Geithner Says U.S. Insolvent
by Michael S. Rozeff -LewRockwell.com
The U.S. government is insolvent. Who says so? Timothy F. Geithner, the U.S. Secretary of the Treasury.
Geithner sent a letter to Congress on Jan. 6, 2011 asking for the debt limit to be raised. If it is not raised, he warned, the U.S. will default on its debt. In his words:
Never in our history has Congress failed to increase the debt limit when necessary. Failure to raise the limit would precipitate a default by the United States.”
He didn’t say that the government will be inconvenienced. He didn’t say that the government would be forced to muddle through by delaying payments, raising taxes, and cutting non-obligatory programs and services. He said the government will default. This means that the government doesn’t have enough cash to pay its obligations to the many and sundry persons to whom it owes cash unless Congress authorizes an issue of even more debt.
After the government issues the new debt, its overall debt will be even higher than before. Unless its obligations that require cash payments are reduced, or unless it finds new sources of revenue, or unless the interest rates that it pays decline, the same situation will surely occur again and occur even faster because its overall debt will have risen. It will run short of cash to pay its obligations.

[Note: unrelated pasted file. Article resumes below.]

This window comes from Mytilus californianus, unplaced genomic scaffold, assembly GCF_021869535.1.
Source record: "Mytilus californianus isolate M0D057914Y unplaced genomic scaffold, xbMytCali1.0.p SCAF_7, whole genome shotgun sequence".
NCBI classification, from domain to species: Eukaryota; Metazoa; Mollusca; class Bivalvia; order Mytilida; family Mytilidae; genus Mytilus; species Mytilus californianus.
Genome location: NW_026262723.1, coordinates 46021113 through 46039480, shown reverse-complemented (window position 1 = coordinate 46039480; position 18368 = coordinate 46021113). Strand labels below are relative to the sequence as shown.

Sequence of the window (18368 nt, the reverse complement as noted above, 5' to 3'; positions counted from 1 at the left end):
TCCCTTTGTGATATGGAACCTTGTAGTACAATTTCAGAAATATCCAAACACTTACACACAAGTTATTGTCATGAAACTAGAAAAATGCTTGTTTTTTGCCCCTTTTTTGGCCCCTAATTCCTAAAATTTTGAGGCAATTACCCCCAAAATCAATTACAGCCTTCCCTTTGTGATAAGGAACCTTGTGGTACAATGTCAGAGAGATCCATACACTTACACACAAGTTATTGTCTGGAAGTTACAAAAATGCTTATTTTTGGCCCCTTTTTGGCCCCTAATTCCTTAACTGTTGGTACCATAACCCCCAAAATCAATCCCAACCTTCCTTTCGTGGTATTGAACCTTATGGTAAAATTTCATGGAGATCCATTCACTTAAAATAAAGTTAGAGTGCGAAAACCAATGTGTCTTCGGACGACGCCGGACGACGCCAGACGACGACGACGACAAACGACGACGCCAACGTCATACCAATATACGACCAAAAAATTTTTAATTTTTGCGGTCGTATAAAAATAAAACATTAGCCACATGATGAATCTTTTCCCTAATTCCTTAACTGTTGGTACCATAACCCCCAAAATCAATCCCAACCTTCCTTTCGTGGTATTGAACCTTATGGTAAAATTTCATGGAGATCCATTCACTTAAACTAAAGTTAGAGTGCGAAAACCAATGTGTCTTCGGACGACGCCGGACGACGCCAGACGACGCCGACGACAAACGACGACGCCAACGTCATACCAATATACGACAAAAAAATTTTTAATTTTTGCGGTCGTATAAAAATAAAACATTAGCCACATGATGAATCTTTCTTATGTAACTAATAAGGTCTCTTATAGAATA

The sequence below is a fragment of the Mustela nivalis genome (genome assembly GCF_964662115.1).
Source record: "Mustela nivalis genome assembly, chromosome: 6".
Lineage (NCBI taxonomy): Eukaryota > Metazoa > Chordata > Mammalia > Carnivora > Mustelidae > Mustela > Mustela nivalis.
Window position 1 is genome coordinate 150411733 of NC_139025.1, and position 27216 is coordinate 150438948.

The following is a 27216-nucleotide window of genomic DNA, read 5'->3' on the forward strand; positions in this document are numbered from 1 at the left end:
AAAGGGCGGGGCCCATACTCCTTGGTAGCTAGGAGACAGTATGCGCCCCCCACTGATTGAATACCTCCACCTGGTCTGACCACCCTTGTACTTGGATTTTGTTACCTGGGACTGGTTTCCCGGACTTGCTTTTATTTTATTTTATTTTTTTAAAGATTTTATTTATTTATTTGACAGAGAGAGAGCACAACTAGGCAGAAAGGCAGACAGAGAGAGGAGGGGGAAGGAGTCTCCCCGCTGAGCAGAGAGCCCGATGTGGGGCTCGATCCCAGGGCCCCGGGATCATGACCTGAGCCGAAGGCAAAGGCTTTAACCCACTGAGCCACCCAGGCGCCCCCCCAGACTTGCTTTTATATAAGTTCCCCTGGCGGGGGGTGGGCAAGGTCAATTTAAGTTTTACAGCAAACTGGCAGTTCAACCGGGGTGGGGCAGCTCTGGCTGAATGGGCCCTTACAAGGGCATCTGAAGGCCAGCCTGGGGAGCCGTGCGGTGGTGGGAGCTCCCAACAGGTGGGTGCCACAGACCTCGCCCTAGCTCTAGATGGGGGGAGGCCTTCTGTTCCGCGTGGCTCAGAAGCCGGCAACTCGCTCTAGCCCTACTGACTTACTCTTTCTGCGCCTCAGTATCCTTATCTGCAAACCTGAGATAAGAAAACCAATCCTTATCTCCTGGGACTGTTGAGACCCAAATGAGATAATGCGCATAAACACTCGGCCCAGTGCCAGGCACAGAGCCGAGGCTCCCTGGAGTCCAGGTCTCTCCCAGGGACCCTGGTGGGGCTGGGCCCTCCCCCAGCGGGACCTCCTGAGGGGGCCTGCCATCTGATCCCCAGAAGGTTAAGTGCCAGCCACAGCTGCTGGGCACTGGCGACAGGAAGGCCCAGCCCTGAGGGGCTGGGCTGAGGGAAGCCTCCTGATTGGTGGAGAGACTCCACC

Suppose that you had a debt of $10,000 that required a payment of $500 in order to stave off your creditors’ seizing your assets. Suppose that you didn’t have the $500. One way out would be to borrow $500 from a new lender and use that $500 to pay off the old lenders. That buys you time. However, now you have debts of $10,500. You have to find ways of lowering this or else you will again be faced with an even worse situation.
by Michael S. Rozeff